Photo: Ryoko Uyama / build 5–11
Antonino Cardillo, you have become known especially for projects of rather small scale. How important is this specific typology of projects for your architectural concepts and general thinking?
The most revolutionary pieces of architecture of the modern age have been small buildings: a house of red brick, a pavilion made of slabs of marble, a square villa suspended on pilotis, a house on a waterfall, a deformed chapel, and a town hall at Säynätsalo. In the 60s, a grey house that seemed like a giant broken tympanum called rationalist dogmas into question. And then again in the 80s, a Canadian architect raised debate in the architectural world by dotting Los Angeles with ready-made houses. Small scale brings freedom and often small budgets offer great possibilities for experiment. For this reason, too, I design houses.
The last time we talked with you, you emphasized that architecture does not have to rely on precious materials or costly furniture. Nevertheless, your works certainly reflect a specific elegance. How would you define elegance, maybe also luxury?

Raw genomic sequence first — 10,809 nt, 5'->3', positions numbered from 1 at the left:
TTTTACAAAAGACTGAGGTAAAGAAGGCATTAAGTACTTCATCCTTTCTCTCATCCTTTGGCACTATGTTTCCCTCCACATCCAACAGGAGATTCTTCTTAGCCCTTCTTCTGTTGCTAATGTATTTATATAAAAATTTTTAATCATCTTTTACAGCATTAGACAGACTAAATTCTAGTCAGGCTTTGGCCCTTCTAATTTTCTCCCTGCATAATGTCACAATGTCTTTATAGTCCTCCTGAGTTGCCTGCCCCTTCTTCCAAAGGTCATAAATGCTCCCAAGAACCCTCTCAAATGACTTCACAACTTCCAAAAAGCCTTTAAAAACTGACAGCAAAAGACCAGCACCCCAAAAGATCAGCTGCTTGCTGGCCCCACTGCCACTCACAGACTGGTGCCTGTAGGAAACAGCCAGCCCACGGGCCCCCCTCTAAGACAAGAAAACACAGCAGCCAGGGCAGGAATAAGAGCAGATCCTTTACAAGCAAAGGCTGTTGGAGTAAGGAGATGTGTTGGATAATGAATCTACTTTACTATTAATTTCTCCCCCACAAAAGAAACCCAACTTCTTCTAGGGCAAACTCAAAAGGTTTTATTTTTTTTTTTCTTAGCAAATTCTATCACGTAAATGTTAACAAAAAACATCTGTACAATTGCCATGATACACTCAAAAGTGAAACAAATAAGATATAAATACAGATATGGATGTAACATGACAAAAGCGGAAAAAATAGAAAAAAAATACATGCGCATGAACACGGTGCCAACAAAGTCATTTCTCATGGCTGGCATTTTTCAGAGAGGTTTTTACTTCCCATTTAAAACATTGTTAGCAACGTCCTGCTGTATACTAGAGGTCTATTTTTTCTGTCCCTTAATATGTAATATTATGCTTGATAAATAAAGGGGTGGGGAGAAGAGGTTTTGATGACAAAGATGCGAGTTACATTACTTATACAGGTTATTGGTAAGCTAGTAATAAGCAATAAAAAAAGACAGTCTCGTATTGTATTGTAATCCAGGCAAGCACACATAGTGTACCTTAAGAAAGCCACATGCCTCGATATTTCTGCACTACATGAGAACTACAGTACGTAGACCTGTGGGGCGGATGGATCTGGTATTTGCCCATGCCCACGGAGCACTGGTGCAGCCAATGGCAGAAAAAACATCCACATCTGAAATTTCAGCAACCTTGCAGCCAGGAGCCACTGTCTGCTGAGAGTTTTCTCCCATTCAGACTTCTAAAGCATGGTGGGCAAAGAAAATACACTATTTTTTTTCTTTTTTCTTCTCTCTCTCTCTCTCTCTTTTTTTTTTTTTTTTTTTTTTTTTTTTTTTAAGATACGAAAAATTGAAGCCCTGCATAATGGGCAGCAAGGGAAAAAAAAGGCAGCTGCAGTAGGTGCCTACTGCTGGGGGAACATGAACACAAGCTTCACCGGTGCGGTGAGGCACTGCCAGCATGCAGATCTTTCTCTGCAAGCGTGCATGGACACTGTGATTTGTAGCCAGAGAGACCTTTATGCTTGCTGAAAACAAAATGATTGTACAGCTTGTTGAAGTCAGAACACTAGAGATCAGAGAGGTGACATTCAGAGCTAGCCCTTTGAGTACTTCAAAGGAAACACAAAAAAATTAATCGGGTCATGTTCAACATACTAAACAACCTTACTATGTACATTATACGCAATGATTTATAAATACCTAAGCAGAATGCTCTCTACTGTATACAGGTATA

I believe in elegance, but not luxury. I think they are two opposing visions. Elegance is the visual manifestation of a personal state of quest. Pursuing it is vain. It is just the external result of an interior elaboration. Ascetics, artists, those curious about life are elegant. Luxury is bought and sold, it is an apparent shortcut that reveals itself—to keen eyes—as a tragic parody of elegance. Luxurious architecture, therefore, is an oxymoron.
The way you deal with space, the mentioned kind of elegance, the appearance of your work, underlined by the way it is presented in images, could be considered a very personal style. How important is a personal language, a signature, style—as an outcome of the way you think about architecture, but also as a means of distinction within the architecture market?
In 2002, with my degree thesis Let There Be More Light, I experimented for the first time with the discretization of double-curved NURBS surfaces. Between 2007 and 2011 I designed seven houses of cement, travertine, and wood. Then, designing a small temporary shop for Sergio Rossi, I got to know a different, more inclusive direction. Today, designing the Postmodern Cafe for the Victoria and Albert Museum, I experiment with a chromaticity that is new in my works, a palette of hypersaturated colours inspired by those of computers of the 80s. I am not interested in the recognizability of my work, I think it is an artistic limitation, a problem of commercial order.